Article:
top of page

Black Beauty: A Lesson in Loss

Of the many snakes that I own currently, in all their great colors, sizes, and shapes, there's only one that holds the dubious honor of being a true ambassador for conservation. This, for one reason alone: she's the only species I have that is currently registered on endangered species lists, nationally or worldwide. Far poorer known than the rather similar looking indigo snakes (though often not much smaller), Tsela the Black Pine Snake is nonetheless threatened by the exact same dangers, on an even narrower range.

Black pines are large and powerfully built snakes, but poorly known.

The Black pine snake, Pituophis melanoleucus lodingi, is currently recognized as a subspecies of the common pine snake of which more familiar subspecies include the northern pine (which ranges up to New Jersey) and the Florida pine (as name may suggest mostly found through Florida), the latter of which the black pine intergrades with in the far western panhandle. This subspecies is limited to a very, very small region of southern Alabama and Mississippi, from just south of Meridian (MS) to the coast and from the Louisiana border and Brookhaven (MS) to Thomasville (AL), with the center of the range approximately over the De Soto National Forest. Even this general range is highly patchy, with known stable populations scattered within the National forest (where the last true stronghold exists) and a few other spots rather than spread throughout. This patchy distribution is partly due to the snake's habitat preferences, and even more so due to loss of that habitat.

Tsela is an inquisitive animal, though skittish. She's got a calm personality overall, but will bolt at sudden movements.

Black pine snakes are preferential inhabitants of the drier upland portions of what was once one of the most widespread and biologically diverse habitats in the United States: the longleaf pine forest (and in fact the genus name Pituophis, translates almost directly to "pine snake," owing to the habitat of several species). Lowland wetter portions of this habitat are often inhabited by similarly endangered carnivorous plants, while the drier, sandy higher areas host the ecological engineer the gopher tortoise and all the many species that depend on it. With over 95% of the longleaf ecosystem destroyed and much of the remainder damaged by fire suppression and other activities, undisturbed suitable patches that are either actively managed with fire or naturally experience clearing burns are few and far between and contribute heavily to the highly fractured range of this species of snake.

Black pines are built for digging; though occasionally encountered aboveground as they roam looking for food, more often this species utilizes gopher tortoise or rodent burrows for shelter and to search for prey, and their thick muscular body and enlarged rostral (nose) scale help them root through the sandy soils that typically are associated with longleaf forests and savannahs. They tend to prefer slightly denser undergrowth than the truly open, heavily fire-influenced areas, but anywhere with decent cover and access to underground recesses can provide habitat for this species. Gopher tortoise burrows and the old stump holes resulting from trees that have been burned or rotted away are both essential spaces both to escape the heat of summer as well as hibernate during the coldest parts of winter.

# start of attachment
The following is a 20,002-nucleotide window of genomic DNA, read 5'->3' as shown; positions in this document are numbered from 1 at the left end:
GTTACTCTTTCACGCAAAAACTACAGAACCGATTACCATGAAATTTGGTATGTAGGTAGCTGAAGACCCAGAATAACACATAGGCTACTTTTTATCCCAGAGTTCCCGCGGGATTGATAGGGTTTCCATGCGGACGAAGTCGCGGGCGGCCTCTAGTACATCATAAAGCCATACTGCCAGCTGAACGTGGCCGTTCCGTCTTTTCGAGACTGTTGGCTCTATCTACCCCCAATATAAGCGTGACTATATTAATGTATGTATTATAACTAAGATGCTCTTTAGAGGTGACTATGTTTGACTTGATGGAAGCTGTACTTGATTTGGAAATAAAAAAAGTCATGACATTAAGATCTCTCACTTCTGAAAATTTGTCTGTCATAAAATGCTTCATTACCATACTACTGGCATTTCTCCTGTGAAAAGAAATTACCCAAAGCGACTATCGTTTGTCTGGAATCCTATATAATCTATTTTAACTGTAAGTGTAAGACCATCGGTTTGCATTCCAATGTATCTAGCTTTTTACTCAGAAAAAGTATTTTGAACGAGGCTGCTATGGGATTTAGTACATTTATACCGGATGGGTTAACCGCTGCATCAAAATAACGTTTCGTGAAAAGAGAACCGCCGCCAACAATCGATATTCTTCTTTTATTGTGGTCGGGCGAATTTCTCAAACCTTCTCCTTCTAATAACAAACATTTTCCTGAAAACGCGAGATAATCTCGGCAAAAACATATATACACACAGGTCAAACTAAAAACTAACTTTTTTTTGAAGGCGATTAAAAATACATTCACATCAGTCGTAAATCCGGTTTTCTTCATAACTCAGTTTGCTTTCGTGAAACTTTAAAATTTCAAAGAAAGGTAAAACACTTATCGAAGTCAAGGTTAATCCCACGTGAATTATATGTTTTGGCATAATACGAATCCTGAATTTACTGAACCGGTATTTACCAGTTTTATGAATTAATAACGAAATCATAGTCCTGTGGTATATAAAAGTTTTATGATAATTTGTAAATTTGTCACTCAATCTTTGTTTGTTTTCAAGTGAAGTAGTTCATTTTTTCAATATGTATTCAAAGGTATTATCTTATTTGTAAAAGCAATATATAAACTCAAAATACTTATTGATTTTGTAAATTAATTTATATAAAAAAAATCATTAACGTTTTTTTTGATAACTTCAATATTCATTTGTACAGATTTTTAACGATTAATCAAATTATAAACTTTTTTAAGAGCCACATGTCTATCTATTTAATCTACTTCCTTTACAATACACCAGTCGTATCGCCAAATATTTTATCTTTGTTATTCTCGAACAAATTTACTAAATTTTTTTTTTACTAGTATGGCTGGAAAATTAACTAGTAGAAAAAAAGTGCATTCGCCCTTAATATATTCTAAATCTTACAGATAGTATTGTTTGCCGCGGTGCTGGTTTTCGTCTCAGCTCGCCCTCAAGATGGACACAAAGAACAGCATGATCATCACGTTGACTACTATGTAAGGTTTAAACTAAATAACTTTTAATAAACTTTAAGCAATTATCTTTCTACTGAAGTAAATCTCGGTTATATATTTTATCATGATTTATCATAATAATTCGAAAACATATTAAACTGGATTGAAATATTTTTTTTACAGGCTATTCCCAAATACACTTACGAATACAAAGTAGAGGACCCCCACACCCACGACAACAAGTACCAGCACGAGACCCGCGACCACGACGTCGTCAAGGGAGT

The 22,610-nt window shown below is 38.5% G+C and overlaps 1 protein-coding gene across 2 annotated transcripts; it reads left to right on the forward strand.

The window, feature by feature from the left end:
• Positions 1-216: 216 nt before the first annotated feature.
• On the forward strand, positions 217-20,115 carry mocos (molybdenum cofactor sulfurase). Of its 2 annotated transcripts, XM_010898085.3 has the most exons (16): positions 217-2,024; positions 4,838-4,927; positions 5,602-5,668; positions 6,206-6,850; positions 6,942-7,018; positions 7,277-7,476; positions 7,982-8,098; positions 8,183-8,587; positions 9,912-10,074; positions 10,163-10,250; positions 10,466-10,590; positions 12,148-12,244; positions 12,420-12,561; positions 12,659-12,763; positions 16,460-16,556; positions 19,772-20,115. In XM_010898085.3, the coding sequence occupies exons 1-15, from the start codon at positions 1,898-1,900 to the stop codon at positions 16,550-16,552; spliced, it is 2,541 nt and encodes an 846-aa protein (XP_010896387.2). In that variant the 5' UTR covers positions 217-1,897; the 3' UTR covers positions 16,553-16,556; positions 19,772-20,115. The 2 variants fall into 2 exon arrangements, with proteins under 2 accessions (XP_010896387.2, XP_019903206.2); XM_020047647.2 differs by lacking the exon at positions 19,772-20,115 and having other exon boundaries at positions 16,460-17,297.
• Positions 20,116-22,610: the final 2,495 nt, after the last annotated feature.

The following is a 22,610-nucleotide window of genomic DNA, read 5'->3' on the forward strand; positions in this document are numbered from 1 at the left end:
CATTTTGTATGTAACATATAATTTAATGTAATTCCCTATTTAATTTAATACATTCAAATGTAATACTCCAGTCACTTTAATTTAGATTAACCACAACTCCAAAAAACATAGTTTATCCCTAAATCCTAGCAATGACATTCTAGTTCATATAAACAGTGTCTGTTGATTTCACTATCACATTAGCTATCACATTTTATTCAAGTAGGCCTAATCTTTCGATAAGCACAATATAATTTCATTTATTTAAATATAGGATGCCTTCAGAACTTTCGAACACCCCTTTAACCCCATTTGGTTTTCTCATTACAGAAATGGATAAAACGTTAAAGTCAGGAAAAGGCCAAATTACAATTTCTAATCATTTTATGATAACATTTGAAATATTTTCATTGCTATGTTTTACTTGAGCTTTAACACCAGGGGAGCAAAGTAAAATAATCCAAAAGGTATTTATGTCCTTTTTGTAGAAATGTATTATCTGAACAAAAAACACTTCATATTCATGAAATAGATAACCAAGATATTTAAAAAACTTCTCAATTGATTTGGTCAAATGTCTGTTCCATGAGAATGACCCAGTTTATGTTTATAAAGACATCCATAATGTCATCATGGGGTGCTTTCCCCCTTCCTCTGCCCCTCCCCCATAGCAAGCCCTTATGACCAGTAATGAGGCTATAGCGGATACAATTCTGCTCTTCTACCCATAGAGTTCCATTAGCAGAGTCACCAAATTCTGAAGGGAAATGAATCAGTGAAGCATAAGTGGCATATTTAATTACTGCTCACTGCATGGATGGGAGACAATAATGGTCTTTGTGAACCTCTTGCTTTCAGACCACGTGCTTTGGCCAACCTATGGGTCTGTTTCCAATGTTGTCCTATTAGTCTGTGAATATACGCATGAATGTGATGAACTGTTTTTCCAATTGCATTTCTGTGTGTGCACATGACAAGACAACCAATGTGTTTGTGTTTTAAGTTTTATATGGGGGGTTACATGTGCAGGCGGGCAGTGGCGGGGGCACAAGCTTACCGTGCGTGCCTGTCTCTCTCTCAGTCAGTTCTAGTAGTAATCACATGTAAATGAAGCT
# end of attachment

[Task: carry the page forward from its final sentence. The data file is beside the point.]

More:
The powerful muscles of the back of the head and neck visible here are both useful for digging, as is that big scale on the tip of her nose. Her tongue (black like the rest of her) picks up scent particles like in other snakes and the two forks can tell her which direction to turn, toward or away from different smells.

Pine snakes breed in early to late spring, and then in mid to late summer hatch from fairly large eggs; while not the largest (that honor goes to the Louisiana pine), pine snakes in general tend to lay some of the largest eggs of all North American snakes, and the babies hatch out equally massive. While one may regularly see baby garter snakes that start out a mere 3 or 4 inches long, or corn and other ratsnakes that often start at 8-12 inches, a baby black pine emerges at anywhere from 14 inches to a foot and a half long and over an inch in diameter. At this age they also show their relationship to other pine snakes in their coloration; generally they don't start out black, but rather heavily patterned with a dark wash:

An example of the pattern Tsela had when she first arrived, nearly solid by her head but heavily blotched or banded toward her tail and lighter near the belly.arrived

From a different angle, showing the fading of pattern from tail to head.

Unfortunately with this sort of pattern one can see how people might confuse them with other dark but distinctively patterned snakes like cottonmouths; more on that trouble later though. As the snakes age, the pattern typically fades (especially the further away you get from the influence of Florida pine snake genes), until eventually they turn into what Tsela is now: a solid or nearly so black snake, with the barest hints of pattern along the belly near the tail and some white or brownish speckles elsewhere, particularly around the belly.

A belly shot, showing where the remainder of Tsela's pattern shows up: white speckling along the sides of the scutes and under her chin.